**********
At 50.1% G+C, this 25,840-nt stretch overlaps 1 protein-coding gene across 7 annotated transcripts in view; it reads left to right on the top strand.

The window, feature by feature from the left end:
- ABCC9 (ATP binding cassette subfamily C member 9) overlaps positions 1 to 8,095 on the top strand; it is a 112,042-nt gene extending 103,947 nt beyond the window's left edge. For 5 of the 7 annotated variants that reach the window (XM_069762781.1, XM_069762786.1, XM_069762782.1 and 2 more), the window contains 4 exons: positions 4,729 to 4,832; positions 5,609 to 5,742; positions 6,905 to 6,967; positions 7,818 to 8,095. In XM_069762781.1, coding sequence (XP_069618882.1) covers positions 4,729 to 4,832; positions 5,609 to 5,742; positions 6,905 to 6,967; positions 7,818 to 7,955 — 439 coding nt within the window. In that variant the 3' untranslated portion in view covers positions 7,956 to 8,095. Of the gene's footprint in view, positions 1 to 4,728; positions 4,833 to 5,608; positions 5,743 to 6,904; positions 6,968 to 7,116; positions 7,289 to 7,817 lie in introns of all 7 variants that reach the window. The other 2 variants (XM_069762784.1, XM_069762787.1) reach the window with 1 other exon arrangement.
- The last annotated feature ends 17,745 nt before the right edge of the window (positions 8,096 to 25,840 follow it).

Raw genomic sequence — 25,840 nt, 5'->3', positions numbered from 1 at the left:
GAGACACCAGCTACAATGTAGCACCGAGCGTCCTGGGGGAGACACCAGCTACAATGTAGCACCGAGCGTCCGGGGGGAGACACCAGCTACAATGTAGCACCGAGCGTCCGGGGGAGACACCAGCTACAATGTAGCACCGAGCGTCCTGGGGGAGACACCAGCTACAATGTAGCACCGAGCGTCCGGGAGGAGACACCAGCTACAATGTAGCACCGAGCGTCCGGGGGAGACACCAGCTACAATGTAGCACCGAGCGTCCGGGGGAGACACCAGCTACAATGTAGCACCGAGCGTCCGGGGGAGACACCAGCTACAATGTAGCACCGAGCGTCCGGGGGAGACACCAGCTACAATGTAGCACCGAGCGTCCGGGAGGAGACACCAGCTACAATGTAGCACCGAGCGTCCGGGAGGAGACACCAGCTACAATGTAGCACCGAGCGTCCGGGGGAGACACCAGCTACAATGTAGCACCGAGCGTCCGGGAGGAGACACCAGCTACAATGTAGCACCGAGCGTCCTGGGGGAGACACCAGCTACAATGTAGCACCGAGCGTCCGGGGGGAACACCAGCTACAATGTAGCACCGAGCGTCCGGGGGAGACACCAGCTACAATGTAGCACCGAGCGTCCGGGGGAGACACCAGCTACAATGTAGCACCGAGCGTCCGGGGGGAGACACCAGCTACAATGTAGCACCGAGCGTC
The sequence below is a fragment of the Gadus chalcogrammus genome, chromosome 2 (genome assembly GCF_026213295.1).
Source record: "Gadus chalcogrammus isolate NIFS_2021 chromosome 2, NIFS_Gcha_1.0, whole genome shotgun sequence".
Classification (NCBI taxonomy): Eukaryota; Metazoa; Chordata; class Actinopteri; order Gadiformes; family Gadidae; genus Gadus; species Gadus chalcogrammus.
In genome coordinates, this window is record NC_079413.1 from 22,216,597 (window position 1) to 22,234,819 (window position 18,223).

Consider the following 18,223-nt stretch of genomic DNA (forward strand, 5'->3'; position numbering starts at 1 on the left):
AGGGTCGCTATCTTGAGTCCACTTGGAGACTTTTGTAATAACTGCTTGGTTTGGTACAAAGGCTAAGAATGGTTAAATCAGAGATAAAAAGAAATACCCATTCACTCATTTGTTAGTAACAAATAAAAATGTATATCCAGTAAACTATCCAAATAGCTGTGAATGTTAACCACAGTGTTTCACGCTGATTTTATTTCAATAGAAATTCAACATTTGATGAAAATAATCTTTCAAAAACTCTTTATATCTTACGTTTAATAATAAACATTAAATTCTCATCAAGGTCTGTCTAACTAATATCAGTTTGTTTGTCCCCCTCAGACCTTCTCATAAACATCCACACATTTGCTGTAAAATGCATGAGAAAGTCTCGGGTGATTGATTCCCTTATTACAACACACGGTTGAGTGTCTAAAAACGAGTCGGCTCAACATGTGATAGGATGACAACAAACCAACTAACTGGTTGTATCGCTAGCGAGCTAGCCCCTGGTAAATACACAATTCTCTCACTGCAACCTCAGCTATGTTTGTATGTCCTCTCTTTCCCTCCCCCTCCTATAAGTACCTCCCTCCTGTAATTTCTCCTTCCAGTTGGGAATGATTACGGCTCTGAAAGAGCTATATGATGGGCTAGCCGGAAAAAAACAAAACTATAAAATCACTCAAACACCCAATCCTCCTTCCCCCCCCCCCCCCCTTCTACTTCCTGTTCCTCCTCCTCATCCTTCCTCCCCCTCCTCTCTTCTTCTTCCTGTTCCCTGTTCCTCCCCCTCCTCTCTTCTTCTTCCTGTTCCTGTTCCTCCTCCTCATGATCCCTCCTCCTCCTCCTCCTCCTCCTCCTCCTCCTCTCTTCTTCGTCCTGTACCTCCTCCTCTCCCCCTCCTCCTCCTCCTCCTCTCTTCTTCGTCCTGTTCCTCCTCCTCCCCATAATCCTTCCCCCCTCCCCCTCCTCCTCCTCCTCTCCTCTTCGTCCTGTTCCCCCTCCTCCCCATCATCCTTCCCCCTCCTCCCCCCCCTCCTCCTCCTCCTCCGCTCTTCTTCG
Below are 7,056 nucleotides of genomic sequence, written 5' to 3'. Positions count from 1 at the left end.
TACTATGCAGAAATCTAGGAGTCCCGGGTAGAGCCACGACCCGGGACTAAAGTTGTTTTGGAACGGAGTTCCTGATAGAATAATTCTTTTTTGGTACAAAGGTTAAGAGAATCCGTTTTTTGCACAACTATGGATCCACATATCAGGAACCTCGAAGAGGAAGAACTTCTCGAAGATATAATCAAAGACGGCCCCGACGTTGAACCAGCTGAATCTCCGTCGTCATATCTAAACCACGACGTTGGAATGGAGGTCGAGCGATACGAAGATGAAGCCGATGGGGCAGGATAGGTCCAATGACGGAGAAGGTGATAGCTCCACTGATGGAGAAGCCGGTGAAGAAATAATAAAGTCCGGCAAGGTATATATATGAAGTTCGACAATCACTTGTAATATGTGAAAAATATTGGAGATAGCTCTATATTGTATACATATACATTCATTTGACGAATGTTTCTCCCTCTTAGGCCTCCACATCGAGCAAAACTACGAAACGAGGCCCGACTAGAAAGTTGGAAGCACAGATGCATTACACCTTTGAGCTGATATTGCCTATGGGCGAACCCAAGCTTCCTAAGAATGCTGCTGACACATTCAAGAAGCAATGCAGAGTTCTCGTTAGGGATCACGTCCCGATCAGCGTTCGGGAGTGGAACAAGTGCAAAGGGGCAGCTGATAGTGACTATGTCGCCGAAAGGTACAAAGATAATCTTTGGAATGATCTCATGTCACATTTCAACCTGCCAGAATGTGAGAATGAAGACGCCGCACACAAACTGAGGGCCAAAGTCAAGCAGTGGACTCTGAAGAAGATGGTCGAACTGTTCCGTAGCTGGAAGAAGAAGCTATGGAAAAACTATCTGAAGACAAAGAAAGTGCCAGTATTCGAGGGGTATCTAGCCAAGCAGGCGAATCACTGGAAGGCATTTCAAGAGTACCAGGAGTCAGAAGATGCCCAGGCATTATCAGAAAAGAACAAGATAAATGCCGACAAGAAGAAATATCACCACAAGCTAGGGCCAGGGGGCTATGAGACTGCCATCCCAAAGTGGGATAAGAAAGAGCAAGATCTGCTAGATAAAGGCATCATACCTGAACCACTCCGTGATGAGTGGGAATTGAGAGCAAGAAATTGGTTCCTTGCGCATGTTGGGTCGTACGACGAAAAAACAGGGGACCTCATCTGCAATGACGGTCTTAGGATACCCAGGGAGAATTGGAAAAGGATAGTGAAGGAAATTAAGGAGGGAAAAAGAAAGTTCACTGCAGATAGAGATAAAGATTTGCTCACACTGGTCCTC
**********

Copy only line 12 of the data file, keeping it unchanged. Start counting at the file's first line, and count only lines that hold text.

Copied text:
AGGGTCGCTATCTTGAGTCCACTTGGAGACTTTTGTAATAACTGCTTGGTTTGGTACAAAGGCTAAGAATGGTTAAATCAGAGATAAAAAGAAATACCCATTCACTCATTTGTTAGTAACAAATAAAAATGTATATCCAGTAAACTATCCAAATAGCTGTGAATGTTAACCACAGTGTTTCACGCTGATTTTATTTCAATAGAAATTCAACATTTGATGAAAATAATCTTTCAAAAACTCTTTATATCTTACGTTTAATAATAAACATTAAATTCTCATCAAGGTCTGTCTAACTAATATCAGTTTGTTTGTCCCCCTCAGACCTTCTCATAAACATCCACACATTTGCTGTAAAATGCATGAGAAAGTCTCGGGTGATTGATTCCCTTATTACAACACACGGTTGAGTGTCTAAAAACGAGTCGGCTCAACATGTGATAGGATGACAACAAACCAACTAACTGGTTGTATCGCTAGCGAGCTAGCCCCTGGTAAATACACAATTCTCTCACTGCAACCTCAGCTATGTTTGTATGTCCTCTCTTTCCCTCCCCCTCCTATAAGTACCTCCCTCCTGTAATTTCTCCTTCCAGTTGGGAATGATTACGGCTCTGAAAGAGCTATATGATGGGCTAGCCGGAAAAAAACAAAACTATAAAATCACTCAAACACCCAATCCTCCTTCCCCCCCCCCCCCCCTTCTACTTCCTGTTCCTCCTCCTCATCCTTCCTCCCCCTCCTCTCTTCTTCTTCCTGTTCCCTGTTCCTCCCCCTCCTCTCTTCTTCTTCCTGTTCCTGTTCCTCCTCCTCATGATCCCTCCTCCTCCTCCTCCTCCTCCTCCTCCTCCTCTCTTCTTCGTCCTGTACCTCCTCCTCTCCCCCTCCTCCTCCTCCTCCTCTCTTCTTCGTCCTGTTCCTCCTCCTCCCCATAATCCTTCCCCCCTCCCCCTCCTCCTCCTCCTCTCCTCTTCGTCCTGTTCCCCCTCCTCCCCATCATCCTTCCCCCTCCTCCCCCCCCTCCTCCTCCTCCTCCGCTCTTCTTCG